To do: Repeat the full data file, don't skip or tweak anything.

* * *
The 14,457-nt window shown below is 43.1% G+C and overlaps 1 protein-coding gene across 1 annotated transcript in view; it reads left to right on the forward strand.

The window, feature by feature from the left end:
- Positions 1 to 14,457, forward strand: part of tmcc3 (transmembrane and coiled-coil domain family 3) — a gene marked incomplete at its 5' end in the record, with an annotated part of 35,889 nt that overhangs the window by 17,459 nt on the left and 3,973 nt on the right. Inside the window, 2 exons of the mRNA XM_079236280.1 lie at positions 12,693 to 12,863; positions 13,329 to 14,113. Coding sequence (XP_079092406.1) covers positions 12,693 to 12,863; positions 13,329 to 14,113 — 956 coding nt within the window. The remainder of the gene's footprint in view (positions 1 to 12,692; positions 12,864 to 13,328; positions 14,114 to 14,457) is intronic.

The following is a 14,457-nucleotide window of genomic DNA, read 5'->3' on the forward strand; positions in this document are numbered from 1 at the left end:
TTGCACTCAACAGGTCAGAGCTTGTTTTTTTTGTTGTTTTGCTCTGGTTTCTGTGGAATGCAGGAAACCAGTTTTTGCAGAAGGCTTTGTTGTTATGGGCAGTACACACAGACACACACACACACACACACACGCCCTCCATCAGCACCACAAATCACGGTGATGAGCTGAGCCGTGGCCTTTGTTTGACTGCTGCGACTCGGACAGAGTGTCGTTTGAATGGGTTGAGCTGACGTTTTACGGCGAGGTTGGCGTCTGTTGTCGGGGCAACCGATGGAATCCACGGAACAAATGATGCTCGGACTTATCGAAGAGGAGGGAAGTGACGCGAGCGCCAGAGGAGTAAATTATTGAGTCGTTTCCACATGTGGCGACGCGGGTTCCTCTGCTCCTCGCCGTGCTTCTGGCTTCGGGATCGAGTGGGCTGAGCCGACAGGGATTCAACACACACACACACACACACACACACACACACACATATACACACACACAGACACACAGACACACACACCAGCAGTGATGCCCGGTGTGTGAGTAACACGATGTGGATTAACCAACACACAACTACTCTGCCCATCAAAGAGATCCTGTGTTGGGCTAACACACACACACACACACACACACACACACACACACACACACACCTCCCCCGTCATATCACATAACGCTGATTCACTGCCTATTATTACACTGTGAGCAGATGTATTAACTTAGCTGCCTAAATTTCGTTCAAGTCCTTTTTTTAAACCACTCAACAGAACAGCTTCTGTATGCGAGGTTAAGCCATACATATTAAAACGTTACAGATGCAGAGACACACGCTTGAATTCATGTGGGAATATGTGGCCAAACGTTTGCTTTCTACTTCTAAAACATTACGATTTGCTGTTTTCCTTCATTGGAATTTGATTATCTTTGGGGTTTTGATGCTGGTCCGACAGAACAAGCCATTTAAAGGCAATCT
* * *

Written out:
The 14,457-nt window shown below is 43.1% G+C and overlaps 1 protein-coding gene across 1 annotated transcript in view; it reads left to right on the forward strand.

The window, feature by feature from the left end:
- Positions 1 to 14,457, forward strand: part of tmcc3 (transmembrane and coiled-coil domain family 3) — a gene marked incomplete at its 5' end in the record, with an annotated part of 35,889 nt that overhangs the window by 17,459 nt on the left and 3,973 nt on the right. Inside the window, 2 exons of the mRNA XM_079236280.1 lie at positions 12,693 to 12,863; positions 13,329 to 14,113. Coding sequence (XP_079092406.1) covers positions 12,693 to 12,863; positions 13,329 to 14,113 — 956 coding nt within the window. The remainder of the gene's footprint in view (positions 1 to 12,692; positions 12,864 to 13,328; positions 14,114 to 14,457) is intronic.

The following is a 14,457-nucleotide window of genomic DNA, read 5'->3' on the forward strand; positions in this document are numbered from 1 at the left end:
TTGCACTCAACAGGTCAGAGCTTGTTTTTTTTGTTGTTTTGCTCTGGTTTCTGTGGAATGCAGGAAACCAGTTTTTGCAGAAGGCTTTGTTGTTATGGGCAGTACACACAGACACACACACACACACACACACGCCCTCCATCAGCACCACAAATCACGGTGATGAGCTGAGCCGTGGCCTTTGTTTGACTGCTGCGACTCGGACAGAGTGTCGTTTGAATGGGTTGAGCTGACGTTTTACGGCGAGGTTGGCGTCTGTTGTCGGGGCAACCGATGGAATCCACGGAACAAATGATGCTCGGACTTATCGAAGAGGAGGGAAGTGACGCGAGCGCCAGAGGAGTAAATTATTGAGTCGTTTCCACATGTGGCGACGCGGGTTCCTCTGCTCCTCGCCGTGCTTCTGGCTTCGGGATCGAGTGGGCTGAGCCGACAGGGATTCAACACACACACACACACACACACACACACACACACATATACACACACACAGACACACAGACACACACACCAGCAGTGATGCCCGGTGTGTGAGTAACACGATGTGGATTAACCAACACACAACTACTCTGCCCATCAAAGAGATCCTGTGTTGGGCTAACACACACACACACACACACACACACACACACACACACACACACCTCCCCCGTCATATCACATAACGCTGATTCACTGCCTATTATTACACTGTGAGCAGATGTATTAACTTAGCTGCCTAAATTTCGTTCAAGTCCTTTTTTTAAACCACTCAACAGAACAGCTTCTGTATGCGAGGTTAAGCCATACATATTAAAACGTTACAGATGCAGAGACACACGCTTGAATTCATGTGGGAATATGTGGCCAAACGTTTGCTTTCTACTTCTAAAACATTACGATTTGCTGTTTTCCTTCATTGGAATTTGATTATCTTTGGGGTTTTGATGCTGGTCCGACAGAACAAGCCATTTAAAGGCAATCT